I’ve found the work of John Levi Martin to be particularly original when it comes to rethinking some of the basis assumptions of sociological theory. (Here are a few earlier posts on his work; link, link. John also provided a guest post here.) So I was pleased to receive a copy of his most recent book, Thinking Through Theory. The book takes a fresh look at the role of “theory” in the intellectual work that sociologists do, and it provides valuable guidance to Ph.D. students in sociology as they begin crafting their own intellectual tools. Here is how he introduces his topic:
This book is about the improvement of sociological theory. The focus here is on good thinking. I’m not saying that no one thinks well in our discipline, but we often can do better. Unfortunately, few theorists are explicitly concerned with the issues of how to avoid thinking in circles, how to know when we are contradicting ourselves, how to avoid thinking tautologies are meaningful. (vii)
JLM’s central idea about the role of theory is what he calls “theory-work”: attempts to “improve the precision, clarity, and coherence of our ideas” (10). Sometimes this means working hard to establish whether two sociological ideas are compatible. More generally, JLM recommends the hard work of teasing out the logical implications of the hypotheses and concepts that we use in attempting to make sense of the social world we encounter. (He calls this work “orthological”, or “right-thinking”.)
JLM doesn’t give this example, but it would appear that Mancur Olson’s discovery of the undermining logic of free riding within collective action is an example of what he means by good theory work. In The Logic of Collective Action: Public Goods and the Theory of Groups) Olson worked out the implications of the two framing ideas — self-interested decision-making and the fact of shared interests within a group:
- People act in their own best interests.
- People have shared interests.
- Therefore people act out of regard for their shared interests.
Olson demonstrated that the typical circumstances of groups with shared interests lead us from premise 1 to the negation of conclusion 3. Here Olson does exactly as JLM recommends; he works out the logic of collective action through careful analysis of the premises and the situation.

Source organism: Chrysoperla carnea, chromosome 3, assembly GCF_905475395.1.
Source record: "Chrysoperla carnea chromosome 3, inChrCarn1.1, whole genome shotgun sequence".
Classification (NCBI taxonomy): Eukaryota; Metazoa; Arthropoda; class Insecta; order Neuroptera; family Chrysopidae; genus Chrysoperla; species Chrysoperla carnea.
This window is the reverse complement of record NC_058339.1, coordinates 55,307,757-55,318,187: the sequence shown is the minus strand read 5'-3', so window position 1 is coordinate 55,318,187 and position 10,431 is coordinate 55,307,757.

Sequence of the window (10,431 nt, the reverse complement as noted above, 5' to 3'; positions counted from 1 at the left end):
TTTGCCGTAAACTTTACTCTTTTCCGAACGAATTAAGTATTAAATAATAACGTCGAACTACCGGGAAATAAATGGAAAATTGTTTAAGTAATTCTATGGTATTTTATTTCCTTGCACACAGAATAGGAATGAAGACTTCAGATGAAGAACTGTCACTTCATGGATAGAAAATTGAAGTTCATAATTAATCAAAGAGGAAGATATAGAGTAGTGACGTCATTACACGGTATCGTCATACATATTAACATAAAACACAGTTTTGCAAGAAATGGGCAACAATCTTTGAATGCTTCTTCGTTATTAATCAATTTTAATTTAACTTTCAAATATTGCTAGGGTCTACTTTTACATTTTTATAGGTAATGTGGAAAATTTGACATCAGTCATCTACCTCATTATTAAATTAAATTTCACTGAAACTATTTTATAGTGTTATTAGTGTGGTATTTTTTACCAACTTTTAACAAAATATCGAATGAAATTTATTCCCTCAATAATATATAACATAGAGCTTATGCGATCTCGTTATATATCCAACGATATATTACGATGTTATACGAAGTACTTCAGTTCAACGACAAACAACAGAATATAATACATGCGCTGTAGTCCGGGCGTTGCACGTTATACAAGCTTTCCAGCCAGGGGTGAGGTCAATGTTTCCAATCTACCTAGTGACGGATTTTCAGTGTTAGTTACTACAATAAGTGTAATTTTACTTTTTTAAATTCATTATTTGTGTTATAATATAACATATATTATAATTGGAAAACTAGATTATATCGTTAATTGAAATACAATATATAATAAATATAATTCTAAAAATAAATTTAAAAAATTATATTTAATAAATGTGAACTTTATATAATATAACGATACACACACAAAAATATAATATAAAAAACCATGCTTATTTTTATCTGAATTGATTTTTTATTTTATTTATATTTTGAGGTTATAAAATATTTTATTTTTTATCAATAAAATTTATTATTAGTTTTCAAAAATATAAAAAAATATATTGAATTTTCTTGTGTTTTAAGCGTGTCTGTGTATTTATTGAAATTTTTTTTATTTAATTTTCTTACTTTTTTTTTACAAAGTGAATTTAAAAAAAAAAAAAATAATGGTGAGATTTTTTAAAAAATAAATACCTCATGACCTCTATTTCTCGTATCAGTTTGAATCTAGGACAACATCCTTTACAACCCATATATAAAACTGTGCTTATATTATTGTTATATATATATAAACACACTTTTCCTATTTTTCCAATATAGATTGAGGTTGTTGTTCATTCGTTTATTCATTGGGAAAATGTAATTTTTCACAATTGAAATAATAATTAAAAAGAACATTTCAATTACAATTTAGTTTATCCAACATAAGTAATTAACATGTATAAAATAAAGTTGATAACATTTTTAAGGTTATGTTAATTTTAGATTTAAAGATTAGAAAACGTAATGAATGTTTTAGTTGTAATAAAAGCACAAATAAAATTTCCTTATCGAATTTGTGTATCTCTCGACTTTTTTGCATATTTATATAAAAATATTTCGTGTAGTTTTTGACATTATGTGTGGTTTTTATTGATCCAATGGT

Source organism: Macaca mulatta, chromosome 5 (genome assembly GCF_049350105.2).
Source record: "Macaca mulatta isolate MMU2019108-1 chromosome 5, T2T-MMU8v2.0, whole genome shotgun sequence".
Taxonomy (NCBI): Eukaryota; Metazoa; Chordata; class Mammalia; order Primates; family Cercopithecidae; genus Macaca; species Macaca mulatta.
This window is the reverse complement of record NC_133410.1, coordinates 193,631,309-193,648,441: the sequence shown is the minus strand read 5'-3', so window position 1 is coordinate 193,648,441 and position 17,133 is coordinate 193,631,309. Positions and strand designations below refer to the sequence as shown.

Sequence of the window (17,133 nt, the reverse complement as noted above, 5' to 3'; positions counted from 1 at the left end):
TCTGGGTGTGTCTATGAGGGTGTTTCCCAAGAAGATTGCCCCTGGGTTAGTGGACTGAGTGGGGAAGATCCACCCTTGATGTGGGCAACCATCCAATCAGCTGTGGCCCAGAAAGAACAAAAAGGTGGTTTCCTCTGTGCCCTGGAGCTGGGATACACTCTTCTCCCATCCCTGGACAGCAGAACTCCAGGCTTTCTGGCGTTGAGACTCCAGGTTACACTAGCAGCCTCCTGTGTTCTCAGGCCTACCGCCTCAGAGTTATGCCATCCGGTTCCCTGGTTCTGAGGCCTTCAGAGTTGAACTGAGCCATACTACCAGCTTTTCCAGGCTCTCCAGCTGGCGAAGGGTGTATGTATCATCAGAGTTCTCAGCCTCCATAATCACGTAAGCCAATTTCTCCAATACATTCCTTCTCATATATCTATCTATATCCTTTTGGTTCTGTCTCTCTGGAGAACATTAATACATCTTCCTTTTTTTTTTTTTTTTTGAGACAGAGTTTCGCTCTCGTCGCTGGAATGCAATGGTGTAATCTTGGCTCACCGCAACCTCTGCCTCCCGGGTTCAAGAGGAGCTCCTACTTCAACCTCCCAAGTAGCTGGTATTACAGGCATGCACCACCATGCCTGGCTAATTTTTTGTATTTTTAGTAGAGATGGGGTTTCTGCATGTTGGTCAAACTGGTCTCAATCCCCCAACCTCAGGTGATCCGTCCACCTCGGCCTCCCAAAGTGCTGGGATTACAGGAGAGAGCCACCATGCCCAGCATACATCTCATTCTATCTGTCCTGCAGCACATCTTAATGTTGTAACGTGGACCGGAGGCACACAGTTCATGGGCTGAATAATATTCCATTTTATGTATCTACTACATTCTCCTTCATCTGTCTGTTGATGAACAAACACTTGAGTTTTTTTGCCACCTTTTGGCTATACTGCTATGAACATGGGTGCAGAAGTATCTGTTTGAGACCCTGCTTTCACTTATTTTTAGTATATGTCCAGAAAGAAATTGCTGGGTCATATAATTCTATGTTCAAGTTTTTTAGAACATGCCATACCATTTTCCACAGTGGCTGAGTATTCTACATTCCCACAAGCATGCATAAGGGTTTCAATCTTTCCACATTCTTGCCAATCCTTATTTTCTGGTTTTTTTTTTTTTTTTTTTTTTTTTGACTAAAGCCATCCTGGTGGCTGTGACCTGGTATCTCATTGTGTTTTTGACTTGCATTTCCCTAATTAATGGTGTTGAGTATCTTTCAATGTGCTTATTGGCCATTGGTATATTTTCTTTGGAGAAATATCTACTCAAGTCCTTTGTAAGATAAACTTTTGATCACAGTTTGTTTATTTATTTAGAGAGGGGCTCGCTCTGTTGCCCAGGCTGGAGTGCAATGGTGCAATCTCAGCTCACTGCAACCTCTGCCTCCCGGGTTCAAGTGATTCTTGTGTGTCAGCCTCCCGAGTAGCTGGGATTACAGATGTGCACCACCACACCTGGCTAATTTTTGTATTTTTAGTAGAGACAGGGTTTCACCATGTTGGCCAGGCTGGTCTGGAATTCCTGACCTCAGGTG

I like JLM’s approach to the logic of theorizing in the social realm, but I find that I occasionally take issue with specific claims he makes. For example, in a brief discussion of Diane Vaughan’s treatment of the Challenger space shuttle disaster in The Challenger Launch Decision: Risky Technology, Culture, and Deviance at NASA, he thinks that reference to “institutional culture” is tautological when used to explain behavior within a specific organization. Institutional culture is itself nothing other than the pattern of social action that takes place in the institutional setting” (35; cf. 45). But a culture is more than an ensemble of behaviors. It is the embodied mental equipment that leads individuals within the institution to act as they do, and it is the microfoundations of training and socialization through which these individuals come to possess that mental equipment. These are organized processes and cognitive realities at both the individual and the ensemble levels, and it is reasonable to attribute a stable reality to them. Different organizations have substantially different cultures and norms, and it is perfectly justified to be realists in referring these cultures and norms as causal factors. This is not a tautology. Frank Dobbin does a good job of articulating this notion in Forging Industrial Policy: The United States, Britain, and France in the Railway Age (link).